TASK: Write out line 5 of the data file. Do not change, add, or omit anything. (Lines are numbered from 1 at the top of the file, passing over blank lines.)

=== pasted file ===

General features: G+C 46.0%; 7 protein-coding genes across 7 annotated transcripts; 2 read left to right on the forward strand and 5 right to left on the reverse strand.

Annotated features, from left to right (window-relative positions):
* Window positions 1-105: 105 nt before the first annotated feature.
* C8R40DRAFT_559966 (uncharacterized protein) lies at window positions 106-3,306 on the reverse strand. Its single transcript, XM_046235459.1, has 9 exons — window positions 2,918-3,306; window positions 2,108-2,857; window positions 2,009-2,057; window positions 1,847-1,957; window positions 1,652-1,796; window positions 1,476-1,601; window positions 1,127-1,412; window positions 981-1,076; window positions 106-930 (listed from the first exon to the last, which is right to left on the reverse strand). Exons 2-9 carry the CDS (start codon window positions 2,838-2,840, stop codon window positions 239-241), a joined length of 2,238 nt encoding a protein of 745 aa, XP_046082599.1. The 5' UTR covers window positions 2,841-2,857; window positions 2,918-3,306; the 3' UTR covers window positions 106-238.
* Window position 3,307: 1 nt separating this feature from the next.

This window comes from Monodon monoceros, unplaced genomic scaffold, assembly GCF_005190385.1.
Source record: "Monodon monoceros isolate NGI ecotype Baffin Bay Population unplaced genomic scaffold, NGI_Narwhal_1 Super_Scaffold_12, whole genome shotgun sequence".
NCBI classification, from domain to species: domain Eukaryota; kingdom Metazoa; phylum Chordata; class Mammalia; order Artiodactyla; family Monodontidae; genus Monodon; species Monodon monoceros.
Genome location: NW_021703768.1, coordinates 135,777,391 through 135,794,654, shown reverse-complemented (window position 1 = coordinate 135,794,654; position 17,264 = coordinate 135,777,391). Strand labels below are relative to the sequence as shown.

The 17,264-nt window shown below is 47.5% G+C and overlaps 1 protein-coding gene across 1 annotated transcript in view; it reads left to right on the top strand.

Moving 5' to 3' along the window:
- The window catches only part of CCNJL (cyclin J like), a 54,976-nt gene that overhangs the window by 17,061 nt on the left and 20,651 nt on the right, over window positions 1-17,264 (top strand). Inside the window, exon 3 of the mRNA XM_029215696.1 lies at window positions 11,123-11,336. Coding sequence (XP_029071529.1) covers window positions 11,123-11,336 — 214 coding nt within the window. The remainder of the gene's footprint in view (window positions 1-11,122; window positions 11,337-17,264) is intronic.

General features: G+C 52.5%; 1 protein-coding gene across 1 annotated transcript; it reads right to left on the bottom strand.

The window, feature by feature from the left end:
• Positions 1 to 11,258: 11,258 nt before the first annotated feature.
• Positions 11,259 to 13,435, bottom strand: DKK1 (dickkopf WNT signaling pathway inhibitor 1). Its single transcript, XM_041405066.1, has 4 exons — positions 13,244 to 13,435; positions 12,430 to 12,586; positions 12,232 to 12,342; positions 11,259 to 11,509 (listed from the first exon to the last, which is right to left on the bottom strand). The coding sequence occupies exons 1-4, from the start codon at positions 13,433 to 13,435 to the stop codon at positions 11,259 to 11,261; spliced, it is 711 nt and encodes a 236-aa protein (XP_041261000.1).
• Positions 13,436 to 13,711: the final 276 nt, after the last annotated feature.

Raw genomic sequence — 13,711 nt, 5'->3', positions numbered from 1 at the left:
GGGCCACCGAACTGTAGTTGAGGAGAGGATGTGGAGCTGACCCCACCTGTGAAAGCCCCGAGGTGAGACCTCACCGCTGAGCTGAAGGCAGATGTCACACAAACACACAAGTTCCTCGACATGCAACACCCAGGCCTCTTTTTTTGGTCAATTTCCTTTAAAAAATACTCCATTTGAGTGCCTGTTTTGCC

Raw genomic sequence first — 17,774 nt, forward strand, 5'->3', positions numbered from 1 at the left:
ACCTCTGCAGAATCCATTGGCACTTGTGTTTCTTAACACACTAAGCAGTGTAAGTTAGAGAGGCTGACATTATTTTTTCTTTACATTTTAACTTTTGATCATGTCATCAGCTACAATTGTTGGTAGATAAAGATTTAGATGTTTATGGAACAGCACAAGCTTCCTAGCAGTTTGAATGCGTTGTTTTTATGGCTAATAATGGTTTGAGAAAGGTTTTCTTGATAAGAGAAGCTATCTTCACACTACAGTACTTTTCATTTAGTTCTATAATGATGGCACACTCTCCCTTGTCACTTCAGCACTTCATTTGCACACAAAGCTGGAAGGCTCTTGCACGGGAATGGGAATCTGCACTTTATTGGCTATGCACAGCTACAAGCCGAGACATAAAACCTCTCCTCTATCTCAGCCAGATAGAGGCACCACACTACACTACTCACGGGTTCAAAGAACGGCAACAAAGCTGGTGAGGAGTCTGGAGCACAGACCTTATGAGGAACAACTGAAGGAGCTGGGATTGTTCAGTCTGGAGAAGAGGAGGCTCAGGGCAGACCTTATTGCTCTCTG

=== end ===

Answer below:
* Window position 3,307: 1 nt separating this feature from the next.